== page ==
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Author Topic: "Letter M"  (Read 2730 times)
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boneagain
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« Reply #20 on: Jul 07, 2017, 09:08AM »

Maybe that's  fair generalization but maybe it doesn't account for wide variety of lips among people.

If I look at a picture of Wynton Marsalis, with his trumpet in place, his upper lip is like that but his lower lip has a lot of red showing. He's got more red lower lip showing than I have in two lips.

I tried looking for a similar picture of Ghitalla playing but couldn't find a clear one.

How about this one? https://trompemundo.wordpress.com/2014/01/19/armando-ghitalla-thomas-stevens/

But I think the point is NOT the rolled in lips, but the very specific description of what is meant by "...saying the letter..."

I agree with the core idea here: every language says "M" differently, and within a language, most people have their own variations on saying "M", and based on lip and face structure, "M" might not even be the right syllable.  

Where "M" DOES work, it's great.  But I agree it takes a knowledgable teaching watching to help the studnent find the right model.

But I also think a beginner NEEDS something like "M."  With NO playing background at all, the beginner needs something from HIS OR HER OWN backgrond to help get a toehold.  "Firm corners" means nothing to someone who has never made conscious use of face muscles.  My hat is off to the folks who regularly get students to make their first-ever buzz!
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Dave Adams
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« Reply #21 on: Jul 08, 2017, 08:36AM »

Lip vermillion has so much variety (and confusion about its role in brass embouchures) that I prefer brass players and teachers virtually ignore it altogether. Ghitalla's recommendation would result in a lip position way too rolled in for me to play.

Donald Reinhardt used "like the letter M" in his discussions about embouchure formation. Here are a couple I found:

Quote
The expressions "like the later M", "remember the letter M", etc., refer to the vibrating point or the vibrating area of the upper lip reaching down and slightly inward so that it overlaps and makes light contact with the lower lip vibrating area. This idea of the upper lip reaching down and slightly inward like the letter M is often suggested to certain physical types in the PIVOT SYSTEM as an added point while the mouthpiece placement is being enacted, during the inhalation, and often to ascend the register of the instrument.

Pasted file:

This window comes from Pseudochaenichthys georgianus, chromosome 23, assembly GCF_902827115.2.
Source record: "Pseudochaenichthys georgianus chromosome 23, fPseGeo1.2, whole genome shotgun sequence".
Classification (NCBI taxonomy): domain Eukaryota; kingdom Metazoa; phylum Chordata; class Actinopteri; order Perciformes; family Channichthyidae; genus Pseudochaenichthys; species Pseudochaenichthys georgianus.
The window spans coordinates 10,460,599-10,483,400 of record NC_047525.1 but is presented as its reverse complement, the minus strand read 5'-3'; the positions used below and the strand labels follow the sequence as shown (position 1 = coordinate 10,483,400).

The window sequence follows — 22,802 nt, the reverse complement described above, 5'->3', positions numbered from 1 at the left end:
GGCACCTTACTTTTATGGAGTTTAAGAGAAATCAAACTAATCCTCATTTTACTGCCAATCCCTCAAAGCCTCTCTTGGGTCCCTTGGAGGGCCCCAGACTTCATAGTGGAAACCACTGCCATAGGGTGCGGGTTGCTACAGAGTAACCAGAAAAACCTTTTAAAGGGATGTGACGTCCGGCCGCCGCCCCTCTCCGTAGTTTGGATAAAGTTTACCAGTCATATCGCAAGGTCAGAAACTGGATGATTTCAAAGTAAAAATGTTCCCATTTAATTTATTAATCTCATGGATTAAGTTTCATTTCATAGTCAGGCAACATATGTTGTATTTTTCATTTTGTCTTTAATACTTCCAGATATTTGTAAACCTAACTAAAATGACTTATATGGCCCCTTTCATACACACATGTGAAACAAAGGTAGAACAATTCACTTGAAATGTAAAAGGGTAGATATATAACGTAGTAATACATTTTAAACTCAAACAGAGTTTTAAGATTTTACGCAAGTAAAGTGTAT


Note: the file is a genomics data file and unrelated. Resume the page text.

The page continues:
Quote
The prepare to buzz, the lips should be saturated with saliva, the membrane of the lower lip is drawn slightly in and over the lower teeth (not by smiling), and the center of the vibrating area of the upper lip reaches down (like enunciating the letter "M") so that it makes a light contact and overlaps the lower lip a trifle.

I agree that simply telling a student to make an embouchure by "saying M" is problematic, particularly on an online forum where you can't see the results. Even these more detailed explanations are open to interpretation and can lead someone along the wrong path. In person lessons are best.

Dave
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« Reply #22 on: Jul 09, 2017, 01:35AM »

I think we are comming to an agreement?
The letter M can be said in so many ways, it merrely say that the lips do touch, and it is still not enough since that can be done in different ways also.

I do wonder about Ghitallas advice, Maybe what he said is not to be taken letterly?
I donīt know, he was a really bad trumpeter though.
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« Reply #23 on: Jul 11, 2017, 11:11AM »

Or one could do like Allen Ostrander would say to me "just do it!"

Please tell more about Allen Ostrander, you was a student of him? I have some of his method books for bass trombone.

Have anyone tried using the letter "P" ? Then you nearly dont have to use the tongue. And you get a beautiful clean start on soft notes.

Leif

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« Reply #24 on: Jul 12, 2017, 08:09AM »

I think we are comming to an agreement?
The letter M can be said in so many ways, it merrely say that the lips do touch, and it is still not enough since that can be done in different ways also.

Maybe, but maybe not. I agree that without additional description just saying "like saying M" can be problematic. I also can't really say how it's different for folks in Sweden or countries other than the U.S., but it seems to be useful in my neck of the woods.

Ultimately we can reduce all trombone instruction down to the advice that it's better to get someone to show you in person. Who was it who said "Writing about music is like dancing about architecture?" Why not simply lock all the content boards here and just make everything about the Chit Chat section if we're not going to do our best to try to describe into words something that is challenging, if not impossible to do?

Quote
Or one could do like Allen Ostrander would say to me "just do it!"